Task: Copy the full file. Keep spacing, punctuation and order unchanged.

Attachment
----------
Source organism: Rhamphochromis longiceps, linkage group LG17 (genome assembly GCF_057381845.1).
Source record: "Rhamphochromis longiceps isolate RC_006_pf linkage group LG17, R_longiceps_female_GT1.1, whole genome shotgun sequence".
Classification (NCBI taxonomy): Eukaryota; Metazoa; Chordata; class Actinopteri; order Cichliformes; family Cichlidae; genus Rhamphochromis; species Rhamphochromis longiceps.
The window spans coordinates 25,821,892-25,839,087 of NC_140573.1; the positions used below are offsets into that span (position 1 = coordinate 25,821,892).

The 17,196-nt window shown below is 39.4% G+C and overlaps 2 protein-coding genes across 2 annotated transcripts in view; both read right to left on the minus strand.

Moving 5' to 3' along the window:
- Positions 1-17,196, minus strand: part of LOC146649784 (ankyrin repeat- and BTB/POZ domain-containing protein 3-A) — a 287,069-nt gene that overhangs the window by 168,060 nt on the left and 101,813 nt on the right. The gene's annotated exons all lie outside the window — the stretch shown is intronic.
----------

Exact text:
Source organism: Rhamphochromis longiceps, linkage group LG17 (genome assembly GCF_057381845.1).
Source record: "Rhamphochromis longiceps isolate RC_006_pf linkage group LG17, R_longiceps_female_GT1.1, whole genome shotgun sequence".
Classification (NCBI taxonomy): Eukaryota; Metazoa; Chordata; class Actinopteri; order Cichliformes; family Cichlidae; genus Rhamphochromis; species Rhamphochromis longiceps.
The window spans coordinates 25,821,892-25,839,087 of NC_140573.1; the positions used below are offsets into that span (position 1 = coordinate 25,821,892).

The 17,196-nt window shown below is 39.4% G+C and overlaps 2 protein-coding genes across 2 annotated transcripts in view; both read right to left on the minus strand.

Moving 5' to 3' along the window:
- Positions 1-17,196, minus strand: part of LOC146649784 (ankyrin repeat- and BTB/POZ domain-containing protein 3-A) — a 287,069-nt gene that overhangs the window by 168,060 nt on the left and 101,813 nt on the right. The gene's annotated exons all lie outside the window — the stretch shown is intronic.